And that lady bright, she calld the knight, "Ask no bold baron's leave.

Sir Richard of Coldinghame.» He lifts bis spear with the bold Buccleuch ;

The bold baron's brow then changed, I trow, • His lady' is all alone;

From high blood-red to pale*The door she'll undo tu her knight so true,

« The grave is deep and dark-and the corpse is stiff On the eve of good Sc John.'

and stark"I cannot come; I must not come;

So I may not trust thy tale. I dare not coine to thee;

« Where fair Tweed flows round holy Melrose, *On the eve of Saint Jolin I inust wander alone

And Eildon slopes to the plain, 'In thy bower I may not be.'

Full ibree nigbits ago, by some secret foe,

That gay gallant was slain. Xow, out on thee, faint-hearted knight! • Thou slıouldst not say me nayi

« The varying light deceived thy sight, For the eve is sweet, and when lovers meet,

And the wild winds drown'd the name; Is worth the whole summer's day.

For the Dryburgh bells ring, and the white monks do

sing, - And I'll chain the blood-hound, and the warder shall For Sir Richard of Coldinghame!»

not sound, And rushes shall be strewd on the stair,

He pass'd the court-gate, and he open'd the tower * So, by the black rood-stone,' aud by boly St Jolin,

grate, - • I eonjure, thee, my love, to be there!

And he mounted the narrow stair,

To the bartizan-seat, where, with maids that on her Though the blood-hound be mute, and the rush be

wait, neath my foot,

He found his lady fair. And the warder bis bugle should not blow, - Yet there sleeperb a priest in the chamber to the That lady sat in mournful mood; east,

Look'd over bill and dale; • And my footstep be would know.'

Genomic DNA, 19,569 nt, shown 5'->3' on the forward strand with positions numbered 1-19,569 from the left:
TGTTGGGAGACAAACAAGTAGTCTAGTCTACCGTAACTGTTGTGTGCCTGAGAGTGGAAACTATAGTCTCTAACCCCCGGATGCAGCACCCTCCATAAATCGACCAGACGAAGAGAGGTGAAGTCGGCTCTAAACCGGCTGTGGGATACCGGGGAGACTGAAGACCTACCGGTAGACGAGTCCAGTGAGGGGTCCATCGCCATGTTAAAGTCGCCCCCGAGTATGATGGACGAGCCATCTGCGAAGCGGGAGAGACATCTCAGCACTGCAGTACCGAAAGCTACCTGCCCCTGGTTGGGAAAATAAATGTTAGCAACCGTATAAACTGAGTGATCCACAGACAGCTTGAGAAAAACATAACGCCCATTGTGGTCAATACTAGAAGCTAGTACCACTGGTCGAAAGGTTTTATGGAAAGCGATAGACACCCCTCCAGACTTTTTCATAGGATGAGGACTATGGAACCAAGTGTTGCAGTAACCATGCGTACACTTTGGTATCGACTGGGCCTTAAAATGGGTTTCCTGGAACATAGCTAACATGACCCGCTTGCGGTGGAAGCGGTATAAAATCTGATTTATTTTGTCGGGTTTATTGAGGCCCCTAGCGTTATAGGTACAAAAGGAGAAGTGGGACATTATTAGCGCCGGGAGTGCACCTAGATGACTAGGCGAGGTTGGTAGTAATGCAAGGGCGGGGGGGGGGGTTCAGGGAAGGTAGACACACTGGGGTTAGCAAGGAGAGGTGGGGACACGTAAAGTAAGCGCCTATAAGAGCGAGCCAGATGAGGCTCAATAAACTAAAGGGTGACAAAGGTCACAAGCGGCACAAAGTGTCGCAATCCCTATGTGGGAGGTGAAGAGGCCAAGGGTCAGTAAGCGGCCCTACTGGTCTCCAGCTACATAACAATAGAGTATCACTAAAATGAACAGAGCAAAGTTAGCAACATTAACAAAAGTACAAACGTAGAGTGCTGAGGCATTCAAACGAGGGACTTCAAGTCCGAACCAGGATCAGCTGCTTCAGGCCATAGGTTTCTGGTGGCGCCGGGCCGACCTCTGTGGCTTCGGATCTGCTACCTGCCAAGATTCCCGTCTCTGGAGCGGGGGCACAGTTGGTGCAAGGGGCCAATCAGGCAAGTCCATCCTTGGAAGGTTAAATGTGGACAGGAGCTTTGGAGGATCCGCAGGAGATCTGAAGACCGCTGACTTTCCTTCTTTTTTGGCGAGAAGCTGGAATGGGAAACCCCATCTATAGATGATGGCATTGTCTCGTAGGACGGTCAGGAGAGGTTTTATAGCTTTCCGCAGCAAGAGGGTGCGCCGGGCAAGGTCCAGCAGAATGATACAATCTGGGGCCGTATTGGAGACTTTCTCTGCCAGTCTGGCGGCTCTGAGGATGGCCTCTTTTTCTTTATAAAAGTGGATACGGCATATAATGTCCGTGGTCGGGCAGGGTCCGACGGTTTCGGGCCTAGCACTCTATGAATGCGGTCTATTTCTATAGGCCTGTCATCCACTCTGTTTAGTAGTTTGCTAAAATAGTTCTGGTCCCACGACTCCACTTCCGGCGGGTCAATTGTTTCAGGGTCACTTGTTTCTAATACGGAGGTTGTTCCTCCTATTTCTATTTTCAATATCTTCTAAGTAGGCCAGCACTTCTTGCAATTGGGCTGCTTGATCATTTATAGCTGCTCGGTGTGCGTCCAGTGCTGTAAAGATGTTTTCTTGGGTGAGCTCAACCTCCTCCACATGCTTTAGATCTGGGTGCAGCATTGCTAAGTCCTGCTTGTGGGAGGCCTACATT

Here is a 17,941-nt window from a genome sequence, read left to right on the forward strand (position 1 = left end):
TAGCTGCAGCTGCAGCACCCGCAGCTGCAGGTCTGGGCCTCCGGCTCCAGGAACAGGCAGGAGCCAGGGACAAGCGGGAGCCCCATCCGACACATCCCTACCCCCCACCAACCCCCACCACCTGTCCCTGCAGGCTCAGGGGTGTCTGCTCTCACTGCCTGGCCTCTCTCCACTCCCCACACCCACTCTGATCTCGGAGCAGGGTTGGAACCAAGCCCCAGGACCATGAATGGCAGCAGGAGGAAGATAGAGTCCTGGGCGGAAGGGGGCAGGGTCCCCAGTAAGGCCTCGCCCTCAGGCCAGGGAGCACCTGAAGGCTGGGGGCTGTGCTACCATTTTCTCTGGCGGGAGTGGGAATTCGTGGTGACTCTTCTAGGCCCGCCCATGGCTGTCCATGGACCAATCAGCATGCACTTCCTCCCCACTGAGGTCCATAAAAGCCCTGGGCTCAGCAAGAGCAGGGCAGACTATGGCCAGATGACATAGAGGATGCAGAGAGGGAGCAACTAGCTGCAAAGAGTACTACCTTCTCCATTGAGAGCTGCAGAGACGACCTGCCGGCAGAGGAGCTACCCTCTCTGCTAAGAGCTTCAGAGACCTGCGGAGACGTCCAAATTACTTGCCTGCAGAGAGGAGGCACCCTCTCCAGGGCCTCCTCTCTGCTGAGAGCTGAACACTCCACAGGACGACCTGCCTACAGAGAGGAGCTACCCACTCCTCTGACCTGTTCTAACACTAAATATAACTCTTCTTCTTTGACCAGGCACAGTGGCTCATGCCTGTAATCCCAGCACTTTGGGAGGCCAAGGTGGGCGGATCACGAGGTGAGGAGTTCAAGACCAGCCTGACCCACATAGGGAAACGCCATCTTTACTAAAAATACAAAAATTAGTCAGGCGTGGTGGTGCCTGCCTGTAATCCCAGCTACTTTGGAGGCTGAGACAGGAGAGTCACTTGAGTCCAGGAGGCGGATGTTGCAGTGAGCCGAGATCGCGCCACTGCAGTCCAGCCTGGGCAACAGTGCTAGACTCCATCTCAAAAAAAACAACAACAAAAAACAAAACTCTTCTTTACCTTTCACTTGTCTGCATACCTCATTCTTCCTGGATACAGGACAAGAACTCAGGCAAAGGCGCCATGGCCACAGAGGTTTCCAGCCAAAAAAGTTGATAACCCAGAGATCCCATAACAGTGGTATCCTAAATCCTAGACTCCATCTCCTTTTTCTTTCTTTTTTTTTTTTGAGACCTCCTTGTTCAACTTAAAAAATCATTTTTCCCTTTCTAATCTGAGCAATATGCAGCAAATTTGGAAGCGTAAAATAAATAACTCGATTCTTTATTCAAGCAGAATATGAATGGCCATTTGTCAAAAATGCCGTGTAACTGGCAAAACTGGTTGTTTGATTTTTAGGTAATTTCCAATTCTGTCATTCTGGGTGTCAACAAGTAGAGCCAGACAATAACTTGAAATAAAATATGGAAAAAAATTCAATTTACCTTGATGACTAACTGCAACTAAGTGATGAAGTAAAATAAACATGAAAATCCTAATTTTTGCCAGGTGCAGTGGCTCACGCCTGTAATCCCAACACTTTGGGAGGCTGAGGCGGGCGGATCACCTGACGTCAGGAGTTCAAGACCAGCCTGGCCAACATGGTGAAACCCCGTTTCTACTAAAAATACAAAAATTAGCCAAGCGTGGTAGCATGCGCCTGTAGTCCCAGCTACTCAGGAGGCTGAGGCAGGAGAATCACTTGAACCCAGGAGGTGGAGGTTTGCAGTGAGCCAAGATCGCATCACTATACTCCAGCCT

Over Tweed's fair tlood, and Mertoup'sa wood,

And all down Teviotdale. "O fear not the priest, who slecpesh to the east ! • For to Dryburgha the way he bas ta'en ;

« Now hail, pow hail, tbou lady bright!» ** And there to say mass, till three days do pass,

«Now hail, thou baron true! • For the soul of a knight that is slayne.'

What news, what news, from Aucram fight?

What news from the bold Buccleuch ?n - He turn'd him round, and grimly he frown'd; Then he laugh'd right scornfully

1 « The Ancram Moot is red with gore - He who says thic mass-rite for the soul of that knight! For many a southern fell; * May as well say mass for me.

And Buccleuch has charged us, evermore,

To watch our beacons well.» Tbe black rood of Melrose was a crucifix of black marble, and i superior sectity."

1 Eildon is a high hill, terminating in three conical summits, in> Drybargb Abbey is beautifully situated on the banks of tive mediately above ibe town of Melrose, where are ibe admired ruins Tsted. After its dissolution, it became the property of the lali- of a magnific at monastery. Eildon-tree is said to be the spot beroes of Newmains, and is now the seat of the right honourable where Thomas the Rhymer uttered bis prophecies. the Earl of Buchan. It belonged to the order of Premonstratenses. Mertoun is the beautiful seat of lugh Scott, Esq. of Harden.

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In sleep the lady mourn'd, and the baron toss'd and

turn'd, And oft to himself he said « The worms around him creep, and his bloody grave

is deepIt cannot give up the dead.»

It was ncar the ringing of matin-bell,

The night was well nigh done,
When a heavy sleep on that baron fell,

On the eve of good St John.
The lady look'd through the chamber fair,

By the light of a dying tlame; And she was aware of a knight stood there

Sir Richard of Coldinghame!


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BATTLE OF ANCRAM MOOR. Lord Evers, and Sir Brian Latoua, during the year 1544, committed the most dreadful ravages upon the Scottish frontiers, compelling most of the inbabitrols and especially the men of Liddesdale, to take assarar under the King of England. Upon the i th November, in that year, the sum total of their depredations stood thus, in the bloody ledger of Lord Evers.

Towns, towers, barnekynes, paryshe

churches, bastill houses, burbed

and destroyed . . . . . . .
Scots slain . . . . . . . . . 403
Prisoners taken .. ... . . 816
Nolt (cattle) ........ 10,386
Shepe . . . . . . . . . . 12,493
Nags and.geldings .. 1,396
Gayt, .......... 200
Bolls of corn . . . . . . ...

. . 856
Insight gear, etc. (furniture) an incalculable